Concept (Hebrew font)

meir's picture

I created Concept four years ago for the Israeli "Concept" magazine, for use in small icons and such. It was inspired by Bruhn's Sevenet and Gillespie's Mini7.

What I'm presenting here is a revision for this font I'm currently working on - I've expanded some of the letters, so that the face will have wider presence and improved readability.

Also, following John Hudson's post in these very forums:
http://www.typophile.com/forums/messages/4101/27209.html?1079190881
I've decided to add some consonant marks - the "shin" and "sin" dots, and three letters with a "dagesh" (I've widened them so they would be able to contain it). "Rafe" isn't used in modern Hebrew, so I haven't included it.

Concept Font

hrant's picture

Meir, could you show a full alphabet setting? Since I don't read Hebrew, my only -limited- way of seeing what a Hebrew font is "doing" is to compare its structures to those of other fonts that I've been analyzing lately.

hhp

meir's picture

Alright, I've done some alterations that I believe improve readability a great deal, like "squaring out" the top left corners of the roundest letters, and also making the commas and parentheses larger, so readers would be able to differenciate them from similar symbols better.

Concept Font, 2nd Serving

hrant's picture

OK, here's my (highly "theoretical"!) feedback:
- I'd increase the word space.
- Some of the sidebearings (like the Dalet's left) should be zero.
- I like your vertical proportions, I just wonder if it wouldn't be better to give the Lamed a 2-pixel ascender.
- Widths: I think it's better too wide than too narrow, I just wonder if width variance can't be used to diverge the confusable letters even more, like in the Bet versus Kaf.
- Alef: what about making the top-right arm shorter (coming out from higher up in the diagonal)? That would reduce the distracting symmetry.
- I really like the bravery of the Gimel.
- The wobble in the Zayin is valuable, but it's too jittery in small bitmaps - I'd try not bringing the down stroke back to the right after the left shift. So basically a flipped Vav (shorter by a pixel) with a flat top added.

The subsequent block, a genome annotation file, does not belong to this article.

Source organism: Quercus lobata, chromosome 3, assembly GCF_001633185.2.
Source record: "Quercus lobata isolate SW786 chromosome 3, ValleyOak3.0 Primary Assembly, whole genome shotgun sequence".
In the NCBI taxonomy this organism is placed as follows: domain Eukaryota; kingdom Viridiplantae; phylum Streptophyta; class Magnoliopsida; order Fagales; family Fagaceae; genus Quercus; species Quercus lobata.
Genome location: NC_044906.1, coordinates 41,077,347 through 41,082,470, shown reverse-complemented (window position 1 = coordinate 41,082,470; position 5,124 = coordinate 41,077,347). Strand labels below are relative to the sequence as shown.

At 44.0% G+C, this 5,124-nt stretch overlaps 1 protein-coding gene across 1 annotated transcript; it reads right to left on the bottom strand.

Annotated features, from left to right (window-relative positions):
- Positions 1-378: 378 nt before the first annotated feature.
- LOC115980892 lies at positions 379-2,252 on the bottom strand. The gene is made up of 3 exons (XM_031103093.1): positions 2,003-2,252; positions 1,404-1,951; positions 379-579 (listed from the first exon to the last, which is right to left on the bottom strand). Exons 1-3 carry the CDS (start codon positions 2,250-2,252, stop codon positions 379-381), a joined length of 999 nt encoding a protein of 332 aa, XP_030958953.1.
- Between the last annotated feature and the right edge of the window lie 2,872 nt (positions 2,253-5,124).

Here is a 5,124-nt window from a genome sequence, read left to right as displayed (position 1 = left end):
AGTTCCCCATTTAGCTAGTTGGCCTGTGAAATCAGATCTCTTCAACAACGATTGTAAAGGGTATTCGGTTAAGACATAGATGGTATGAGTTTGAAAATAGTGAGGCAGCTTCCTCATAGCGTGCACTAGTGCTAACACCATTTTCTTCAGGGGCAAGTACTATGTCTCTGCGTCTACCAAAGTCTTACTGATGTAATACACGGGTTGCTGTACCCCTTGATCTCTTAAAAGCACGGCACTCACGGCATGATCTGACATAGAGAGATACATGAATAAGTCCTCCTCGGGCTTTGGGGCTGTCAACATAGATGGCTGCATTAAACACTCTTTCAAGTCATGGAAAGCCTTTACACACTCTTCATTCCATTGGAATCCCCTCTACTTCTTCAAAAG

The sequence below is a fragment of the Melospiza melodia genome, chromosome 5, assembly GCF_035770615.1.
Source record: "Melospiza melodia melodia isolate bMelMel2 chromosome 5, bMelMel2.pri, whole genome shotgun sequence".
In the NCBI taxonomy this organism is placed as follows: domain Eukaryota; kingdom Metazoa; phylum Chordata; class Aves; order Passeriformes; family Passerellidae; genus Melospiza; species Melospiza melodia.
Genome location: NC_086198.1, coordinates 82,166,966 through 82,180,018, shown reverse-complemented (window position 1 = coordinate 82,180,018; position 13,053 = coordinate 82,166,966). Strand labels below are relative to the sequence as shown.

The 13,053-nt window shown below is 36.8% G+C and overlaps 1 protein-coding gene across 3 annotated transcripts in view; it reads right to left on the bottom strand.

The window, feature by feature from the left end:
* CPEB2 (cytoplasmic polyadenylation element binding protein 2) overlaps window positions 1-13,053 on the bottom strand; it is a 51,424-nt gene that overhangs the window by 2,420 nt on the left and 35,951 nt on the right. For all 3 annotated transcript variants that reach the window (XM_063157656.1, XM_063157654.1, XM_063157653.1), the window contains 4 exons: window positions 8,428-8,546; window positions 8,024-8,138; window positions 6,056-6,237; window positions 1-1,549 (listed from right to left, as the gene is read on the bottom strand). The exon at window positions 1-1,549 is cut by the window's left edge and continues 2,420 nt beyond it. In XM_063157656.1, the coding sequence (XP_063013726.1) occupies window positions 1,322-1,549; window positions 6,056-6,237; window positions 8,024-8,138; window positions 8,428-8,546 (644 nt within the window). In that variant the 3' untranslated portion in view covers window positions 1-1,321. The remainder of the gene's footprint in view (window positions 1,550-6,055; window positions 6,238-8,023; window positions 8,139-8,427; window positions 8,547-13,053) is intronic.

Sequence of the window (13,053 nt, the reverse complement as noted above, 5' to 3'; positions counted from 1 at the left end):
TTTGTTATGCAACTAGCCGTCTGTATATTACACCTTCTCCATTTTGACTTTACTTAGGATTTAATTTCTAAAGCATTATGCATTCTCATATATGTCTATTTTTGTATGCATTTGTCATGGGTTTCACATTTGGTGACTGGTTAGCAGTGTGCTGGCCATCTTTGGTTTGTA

- I wonder if the Yod needs to be stronger.
- What about giving the (non-final) Mem an ascending pixel?
- What can you do to make the Nun less like the Kaf?
- What about giving the Samekh an extra leftward pixel on top?
- Smart divergence between the Qof and the He.
- The final-Mem is too square. Hey, it is a square! What about curling in the left stem at the very top?

And a question: If you make a bold, you'll put the weight in the horizontals. right?

hhp

meir's picture

What wonderful feedback! Alright...

- I'd increase the word space.
Yes, it was very needed.

- Some of the sidebearings (like the Dalet's left) should be zero.
I don't agree. The terribly small size of the letters makes spacing crucial. Zeroing a sidebearing on any of the letters (I've tried numerous tracking combinations) yields very odd implications. Kerning would be super if I could get it to work... Haven't mastered that field technically, I'm afraid.

- I like your vertical proportions, I just wonder if it wouldn't be better to give the Lamed a 2-pixel ascender.
You're right on. I hate making Lamed "ascenders" (in Hebrew we call them "poles") too short, it just isn't natural. Look at this caricature from an old Hebrew calligraphy/typography teaching book:
Cutting off Lamed's pole

- Widths: I think it's better too wide than too narrow, I just wonder if width variance can't be used to diverge the confusable letters even more, like in the Bet versus Kaf.